Unfortunately, you don’t make it to Final Jeopardy because the correct answer, according to Gary Ginsberg’s First Friends, is, “Who is Franklin Delano Roosevelt?”

In Ginsberg’s enchanting hybrid work of history and biography, he describes FDR’s enduring relationship with Margaret “Daisy” Suckley in delightful detail as the person FDR held “closer to his heart than anyone.” Although Ginsberg doubts an affair between the distant cousins, he cites Roosevelt as the only president to have had a woman as his best friend.

Previously, readers have been treated to books on first families, first ladies, first butlers, first chefs, first photographers, first dogs, and first cats. For his first book, Ginsberg, who served in the Clinton Administration, ingeniously presents bite-size biographies of U.S. presidents and their best friends — and how those friendships influenced presidential legacies and affected the country.

The author wraps history and humanity in a sparkling package, concentrating on nine U.S. chief executives and their closest friends, from Thomas Jefferson and James Madison through Bill Clinton and Vernon Jordan. It’s an inspired idea that will thrill anyone who loves life stories woven into presidential history.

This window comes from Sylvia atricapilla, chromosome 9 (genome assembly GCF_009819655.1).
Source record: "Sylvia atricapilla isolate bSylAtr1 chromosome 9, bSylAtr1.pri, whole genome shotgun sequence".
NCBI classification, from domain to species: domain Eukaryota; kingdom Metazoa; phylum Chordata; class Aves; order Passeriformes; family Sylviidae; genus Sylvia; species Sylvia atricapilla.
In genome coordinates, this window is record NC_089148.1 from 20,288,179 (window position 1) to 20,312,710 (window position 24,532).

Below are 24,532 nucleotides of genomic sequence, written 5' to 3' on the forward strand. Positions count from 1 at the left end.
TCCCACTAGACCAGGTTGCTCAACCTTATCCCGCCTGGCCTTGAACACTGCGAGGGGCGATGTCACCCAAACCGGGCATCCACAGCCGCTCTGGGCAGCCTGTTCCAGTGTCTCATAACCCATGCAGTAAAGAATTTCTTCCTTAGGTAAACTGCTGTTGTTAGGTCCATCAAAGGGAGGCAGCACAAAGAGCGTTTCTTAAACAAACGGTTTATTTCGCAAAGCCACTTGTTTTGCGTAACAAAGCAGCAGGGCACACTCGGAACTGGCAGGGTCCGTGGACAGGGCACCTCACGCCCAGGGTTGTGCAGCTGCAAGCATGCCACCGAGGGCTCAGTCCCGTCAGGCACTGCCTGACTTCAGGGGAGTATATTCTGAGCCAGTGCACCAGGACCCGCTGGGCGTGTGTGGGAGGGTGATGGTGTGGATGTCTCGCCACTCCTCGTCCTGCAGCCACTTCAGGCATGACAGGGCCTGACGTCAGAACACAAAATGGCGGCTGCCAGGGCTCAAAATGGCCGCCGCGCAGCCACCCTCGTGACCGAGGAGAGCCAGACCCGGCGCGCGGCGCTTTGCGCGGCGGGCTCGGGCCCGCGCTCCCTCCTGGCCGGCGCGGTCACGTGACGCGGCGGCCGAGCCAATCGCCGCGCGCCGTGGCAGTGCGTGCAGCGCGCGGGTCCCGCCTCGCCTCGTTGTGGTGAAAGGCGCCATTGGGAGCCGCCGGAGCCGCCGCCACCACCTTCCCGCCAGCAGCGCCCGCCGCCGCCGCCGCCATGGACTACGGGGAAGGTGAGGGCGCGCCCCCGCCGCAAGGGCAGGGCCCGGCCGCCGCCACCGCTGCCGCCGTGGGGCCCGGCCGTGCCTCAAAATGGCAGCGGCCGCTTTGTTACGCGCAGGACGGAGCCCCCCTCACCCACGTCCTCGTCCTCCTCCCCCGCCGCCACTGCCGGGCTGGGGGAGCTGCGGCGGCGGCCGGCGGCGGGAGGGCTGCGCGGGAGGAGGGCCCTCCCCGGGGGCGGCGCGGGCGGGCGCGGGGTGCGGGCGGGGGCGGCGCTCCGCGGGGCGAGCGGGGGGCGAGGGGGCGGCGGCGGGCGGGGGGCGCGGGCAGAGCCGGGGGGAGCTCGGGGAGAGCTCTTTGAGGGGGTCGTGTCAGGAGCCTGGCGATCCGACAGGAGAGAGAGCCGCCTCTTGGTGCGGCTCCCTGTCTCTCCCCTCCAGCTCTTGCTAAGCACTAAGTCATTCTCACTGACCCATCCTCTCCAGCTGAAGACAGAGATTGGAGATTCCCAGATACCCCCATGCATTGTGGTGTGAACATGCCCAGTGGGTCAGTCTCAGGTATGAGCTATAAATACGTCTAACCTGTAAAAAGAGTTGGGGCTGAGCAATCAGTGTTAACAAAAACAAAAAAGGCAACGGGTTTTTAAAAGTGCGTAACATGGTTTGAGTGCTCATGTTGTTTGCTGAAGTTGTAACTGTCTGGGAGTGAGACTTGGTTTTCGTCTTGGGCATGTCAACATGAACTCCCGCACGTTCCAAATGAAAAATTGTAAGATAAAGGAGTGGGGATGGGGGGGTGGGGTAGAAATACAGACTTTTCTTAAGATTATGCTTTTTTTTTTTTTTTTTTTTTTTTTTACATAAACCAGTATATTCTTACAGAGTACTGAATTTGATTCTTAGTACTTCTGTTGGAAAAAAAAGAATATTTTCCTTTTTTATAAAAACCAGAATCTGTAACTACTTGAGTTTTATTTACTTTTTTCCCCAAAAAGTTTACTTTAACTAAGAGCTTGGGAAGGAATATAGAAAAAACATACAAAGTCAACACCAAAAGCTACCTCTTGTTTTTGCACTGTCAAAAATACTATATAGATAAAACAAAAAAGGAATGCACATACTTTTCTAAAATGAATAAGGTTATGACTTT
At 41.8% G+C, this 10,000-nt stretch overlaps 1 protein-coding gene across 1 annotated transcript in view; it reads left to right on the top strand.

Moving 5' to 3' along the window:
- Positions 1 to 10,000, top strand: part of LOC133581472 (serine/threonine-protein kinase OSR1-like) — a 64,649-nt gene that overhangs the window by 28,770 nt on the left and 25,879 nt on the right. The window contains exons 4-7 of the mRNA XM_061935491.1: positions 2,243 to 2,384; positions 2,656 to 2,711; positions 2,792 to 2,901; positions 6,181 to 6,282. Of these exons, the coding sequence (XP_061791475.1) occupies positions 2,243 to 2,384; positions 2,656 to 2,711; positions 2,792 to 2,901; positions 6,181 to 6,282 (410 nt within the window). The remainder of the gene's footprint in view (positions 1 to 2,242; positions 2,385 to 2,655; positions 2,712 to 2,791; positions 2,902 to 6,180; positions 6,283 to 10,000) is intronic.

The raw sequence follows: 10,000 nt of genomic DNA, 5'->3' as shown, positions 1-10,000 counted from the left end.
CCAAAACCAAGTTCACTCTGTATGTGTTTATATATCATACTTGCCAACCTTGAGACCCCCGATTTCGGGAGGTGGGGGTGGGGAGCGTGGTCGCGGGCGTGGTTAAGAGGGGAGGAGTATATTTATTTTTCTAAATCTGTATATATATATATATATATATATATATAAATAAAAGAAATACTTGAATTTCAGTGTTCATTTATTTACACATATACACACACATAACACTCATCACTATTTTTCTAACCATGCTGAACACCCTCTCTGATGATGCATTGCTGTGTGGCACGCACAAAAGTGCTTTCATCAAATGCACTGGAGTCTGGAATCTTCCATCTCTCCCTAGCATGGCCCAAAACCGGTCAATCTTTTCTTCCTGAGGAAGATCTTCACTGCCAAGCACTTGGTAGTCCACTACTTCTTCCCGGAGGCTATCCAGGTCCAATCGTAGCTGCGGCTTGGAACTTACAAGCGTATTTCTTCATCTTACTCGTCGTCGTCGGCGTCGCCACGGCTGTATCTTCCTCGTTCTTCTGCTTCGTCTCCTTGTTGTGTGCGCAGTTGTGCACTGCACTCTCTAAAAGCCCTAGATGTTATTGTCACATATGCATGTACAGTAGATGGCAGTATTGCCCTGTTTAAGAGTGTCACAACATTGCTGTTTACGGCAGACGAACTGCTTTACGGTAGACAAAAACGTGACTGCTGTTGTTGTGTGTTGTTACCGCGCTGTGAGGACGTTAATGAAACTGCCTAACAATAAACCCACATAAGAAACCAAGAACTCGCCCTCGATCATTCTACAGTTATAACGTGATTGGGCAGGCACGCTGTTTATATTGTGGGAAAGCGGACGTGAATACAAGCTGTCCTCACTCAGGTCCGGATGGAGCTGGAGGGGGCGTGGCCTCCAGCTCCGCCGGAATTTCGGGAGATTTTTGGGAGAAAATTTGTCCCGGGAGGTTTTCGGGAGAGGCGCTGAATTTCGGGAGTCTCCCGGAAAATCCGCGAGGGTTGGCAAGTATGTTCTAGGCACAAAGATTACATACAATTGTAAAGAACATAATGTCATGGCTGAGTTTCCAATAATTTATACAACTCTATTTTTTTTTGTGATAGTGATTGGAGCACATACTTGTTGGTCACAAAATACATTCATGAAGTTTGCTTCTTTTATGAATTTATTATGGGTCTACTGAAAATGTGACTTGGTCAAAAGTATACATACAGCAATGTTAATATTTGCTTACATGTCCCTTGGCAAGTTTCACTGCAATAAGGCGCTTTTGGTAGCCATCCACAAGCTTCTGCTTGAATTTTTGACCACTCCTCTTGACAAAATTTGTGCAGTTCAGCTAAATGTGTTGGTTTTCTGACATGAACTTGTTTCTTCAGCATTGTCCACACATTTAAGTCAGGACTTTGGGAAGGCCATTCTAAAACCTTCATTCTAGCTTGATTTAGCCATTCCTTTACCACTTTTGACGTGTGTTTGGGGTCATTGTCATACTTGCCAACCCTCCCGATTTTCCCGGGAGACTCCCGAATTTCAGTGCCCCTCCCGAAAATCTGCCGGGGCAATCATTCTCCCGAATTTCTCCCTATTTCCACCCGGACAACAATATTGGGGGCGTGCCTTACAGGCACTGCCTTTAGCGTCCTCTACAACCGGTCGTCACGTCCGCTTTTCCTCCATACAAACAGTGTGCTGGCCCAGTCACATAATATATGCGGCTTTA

Given the current age of tweets and texts, plus the nation’s diminished attention span, Ginsberg has devised a unique way to engage readers, fashioning 18 lives within 359 pages of narrative and perhaps sweeping into the dustbin the turgid 1,000-plus-page tomes of such as Robert Caro, who’s written four volumes to date on Lyndon Baines Johnson, with one more hulking in the wings.

If Mies van der Rohe was right, then less is more, and brevity is to be celebrated, as is exemplified by:

The 23rd Psalm (118 words)
The Magna Carta (650 words)
Abraham Lincoln’s Gettysburg Address (272 words)